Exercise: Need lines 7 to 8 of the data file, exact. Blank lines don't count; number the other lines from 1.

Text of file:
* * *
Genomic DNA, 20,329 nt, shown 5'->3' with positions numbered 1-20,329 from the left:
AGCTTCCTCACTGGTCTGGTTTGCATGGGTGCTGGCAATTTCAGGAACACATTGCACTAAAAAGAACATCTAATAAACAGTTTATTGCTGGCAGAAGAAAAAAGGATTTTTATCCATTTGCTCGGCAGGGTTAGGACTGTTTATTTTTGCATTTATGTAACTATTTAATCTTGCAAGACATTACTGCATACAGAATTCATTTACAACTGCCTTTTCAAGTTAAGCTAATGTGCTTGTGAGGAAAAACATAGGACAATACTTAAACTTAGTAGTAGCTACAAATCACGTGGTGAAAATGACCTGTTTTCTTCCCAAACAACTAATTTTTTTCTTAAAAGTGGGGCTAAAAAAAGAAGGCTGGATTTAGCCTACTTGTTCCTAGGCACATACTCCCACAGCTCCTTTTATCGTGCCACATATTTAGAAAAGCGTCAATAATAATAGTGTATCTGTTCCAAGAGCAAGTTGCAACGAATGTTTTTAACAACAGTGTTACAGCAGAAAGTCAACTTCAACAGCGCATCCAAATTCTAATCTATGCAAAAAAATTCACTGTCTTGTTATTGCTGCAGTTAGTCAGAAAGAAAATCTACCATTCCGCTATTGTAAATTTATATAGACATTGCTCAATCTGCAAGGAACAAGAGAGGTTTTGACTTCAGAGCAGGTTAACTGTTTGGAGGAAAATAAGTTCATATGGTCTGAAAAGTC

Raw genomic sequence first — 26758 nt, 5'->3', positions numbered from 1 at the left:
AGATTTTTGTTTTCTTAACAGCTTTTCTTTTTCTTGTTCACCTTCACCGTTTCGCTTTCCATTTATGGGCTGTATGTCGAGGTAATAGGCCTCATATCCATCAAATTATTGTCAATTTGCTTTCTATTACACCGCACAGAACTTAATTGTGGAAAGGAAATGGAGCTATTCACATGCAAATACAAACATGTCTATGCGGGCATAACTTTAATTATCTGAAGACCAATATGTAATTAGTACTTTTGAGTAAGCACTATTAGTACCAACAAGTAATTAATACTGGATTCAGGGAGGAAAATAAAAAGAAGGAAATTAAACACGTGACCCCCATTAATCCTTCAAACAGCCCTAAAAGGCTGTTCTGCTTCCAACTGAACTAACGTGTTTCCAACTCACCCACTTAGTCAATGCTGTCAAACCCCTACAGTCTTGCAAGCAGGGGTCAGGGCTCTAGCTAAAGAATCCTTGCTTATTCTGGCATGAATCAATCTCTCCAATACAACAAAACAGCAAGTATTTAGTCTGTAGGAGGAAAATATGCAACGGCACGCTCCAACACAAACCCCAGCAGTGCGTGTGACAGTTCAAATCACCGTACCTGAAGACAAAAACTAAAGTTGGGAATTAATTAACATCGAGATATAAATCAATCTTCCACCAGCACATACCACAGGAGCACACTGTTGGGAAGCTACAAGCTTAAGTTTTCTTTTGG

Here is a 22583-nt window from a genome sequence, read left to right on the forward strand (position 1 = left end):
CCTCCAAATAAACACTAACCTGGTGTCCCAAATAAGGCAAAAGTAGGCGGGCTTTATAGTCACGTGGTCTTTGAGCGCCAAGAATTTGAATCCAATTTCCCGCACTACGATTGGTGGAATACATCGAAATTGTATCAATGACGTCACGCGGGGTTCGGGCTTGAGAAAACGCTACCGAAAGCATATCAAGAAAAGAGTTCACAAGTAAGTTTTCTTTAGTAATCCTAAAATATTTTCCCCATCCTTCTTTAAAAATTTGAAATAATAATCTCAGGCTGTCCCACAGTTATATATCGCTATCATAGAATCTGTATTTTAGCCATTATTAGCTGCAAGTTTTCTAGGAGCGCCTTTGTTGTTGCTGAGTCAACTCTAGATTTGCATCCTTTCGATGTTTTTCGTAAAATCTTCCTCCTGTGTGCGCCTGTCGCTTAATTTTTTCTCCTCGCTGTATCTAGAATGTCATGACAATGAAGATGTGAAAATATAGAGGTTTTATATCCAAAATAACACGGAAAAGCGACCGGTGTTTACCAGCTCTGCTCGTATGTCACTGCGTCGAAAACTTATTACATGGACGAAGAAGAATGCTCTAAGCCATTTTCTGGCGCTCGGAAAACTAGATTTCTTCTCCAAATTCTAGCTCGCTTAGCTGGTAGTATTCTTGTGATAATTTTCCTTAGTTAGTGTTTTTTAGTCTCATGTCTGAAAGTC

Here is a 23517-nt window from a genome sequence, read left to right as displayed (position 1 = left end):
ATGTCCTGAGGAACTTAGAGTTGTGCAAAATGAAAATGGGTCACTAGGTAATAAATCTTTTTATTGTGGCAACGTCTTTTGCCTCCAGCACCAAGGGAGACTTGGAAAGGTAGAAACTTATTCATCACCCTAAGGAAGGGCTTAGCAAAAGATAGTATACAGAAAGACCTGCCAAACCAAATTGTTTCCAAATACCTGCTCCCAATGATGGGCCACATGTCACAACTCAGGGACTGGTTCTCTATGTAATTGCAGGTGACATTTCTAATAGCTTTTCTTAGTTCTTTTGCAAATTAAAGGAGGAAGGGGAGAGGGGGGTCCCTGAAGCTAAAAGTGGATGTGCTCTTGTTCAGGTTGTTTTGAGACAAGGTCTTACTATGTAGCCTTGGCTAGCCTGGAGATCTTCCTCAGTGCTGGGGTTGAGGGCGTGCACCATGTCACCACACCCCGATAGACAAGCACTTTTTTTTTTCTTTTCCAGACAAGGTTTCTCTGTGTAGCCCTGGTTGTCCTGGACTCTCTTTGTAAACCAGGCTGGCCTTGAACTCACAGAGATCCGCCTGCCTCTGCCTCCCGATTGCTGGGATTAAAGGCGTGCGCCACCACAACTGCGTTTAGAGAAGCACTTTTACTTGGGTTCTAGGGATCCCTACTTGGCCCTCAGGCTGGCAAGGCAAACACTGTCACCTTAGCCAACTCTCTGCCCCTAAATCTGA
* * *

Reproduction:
Here is a 23517-nt window from a genome sequence, read left to right as displayed (position 1 = left end):
ATGTCCTGAGGAACTTAGAGTTGTGCAAAATGAAAATGGGTCACTAGGTAATAAATCTTTTTATTGTGGCAACGTCTTTTGCCTCCAGCACCAAGGGAGACTTGGAAAGGTAGAAACTTATTCATCACCCTAAGGAAGGGCTTAGCAAAAGATAGTATACAGAAAGACCTGCCAAACCAAATTGTTTCCAAATACCTGCTCCCAATGATGGGCCACATGTCACAACTCAGGGACTGGTTCTCTATGTAATTGCAGGTGACATTTCTAATAGCTTTTCTTAGTTCTTTTGCAAATTAAAGGAGGAAGGGGAGAGGGGGGTCCCTGAAGCTAAAAGTGGATGTGCTCTTGTTCAGGTTGTTTTGAGACAAGGTCTTACTATGTAGCCTTGGCTAGCCTGGAGATCTTCCTCAGTGCTGGGGTTGAGGGCGTGCACCATGTCACCACACCCCGATAGACAAGCACTTTTTTTTTTCTTTTCCAGACAAGGTTTCTCTGTGTAGCCCTGGTTGTCCTGGACTCTCTTTGTAAACCAGGCTGGCCTTGAACTCACAGAGATCCGCCTGCCTCTGCCTCCCGATTGCTGGGATTAAAGGCGTGCGCCACCACAACTGCGTTTAGAGAAGCACTTTTACTTGGGTTCTAGGGATCCCTACTTGGCCCTCAGGCTGGCAAGGCAAACACTGTCACCTTAGCCAACTCTCTGCCCCTAAATCTGA